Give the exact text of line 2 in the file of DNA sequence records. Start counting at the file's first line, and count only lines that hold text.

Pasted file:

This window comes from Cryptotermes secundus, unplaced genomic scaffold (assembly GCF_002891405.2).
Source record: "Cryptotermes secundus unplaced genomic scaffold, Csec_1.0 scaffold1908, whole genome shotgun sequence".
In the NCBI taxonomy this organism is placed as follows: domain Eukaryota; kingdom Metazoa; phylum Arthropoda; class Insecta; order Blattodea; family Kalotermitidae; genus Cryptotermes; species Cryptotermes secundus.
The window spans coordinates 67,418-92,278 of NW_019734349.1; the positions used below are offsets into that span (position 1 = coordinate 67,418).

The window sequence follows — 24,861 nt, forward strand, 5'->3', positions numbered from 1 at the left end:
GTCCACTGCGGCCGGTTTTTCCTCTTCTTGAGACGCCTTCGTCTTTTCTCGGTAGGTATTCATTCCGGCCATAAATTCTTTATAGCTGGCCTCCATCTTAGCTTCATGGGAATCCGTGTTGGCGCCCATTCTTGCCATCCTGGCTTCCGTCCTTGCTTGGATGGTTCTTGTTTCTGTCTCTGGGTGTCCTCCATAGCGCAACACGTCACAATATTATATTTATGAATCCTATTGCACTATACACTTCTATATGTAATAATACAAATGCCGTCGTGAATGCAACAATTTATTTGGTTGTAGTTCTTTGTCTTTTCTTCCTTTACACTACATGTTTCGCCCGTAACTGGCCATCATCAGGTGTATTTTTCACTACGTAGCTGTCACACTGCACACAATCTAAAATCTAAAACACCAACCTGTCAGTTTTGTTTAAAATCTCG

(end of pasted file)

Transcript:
Source record: "Cryptotermes secundus unplaced genomic scaffold, Csec_1.0 scaffold1908, whole genome shotgun sequence".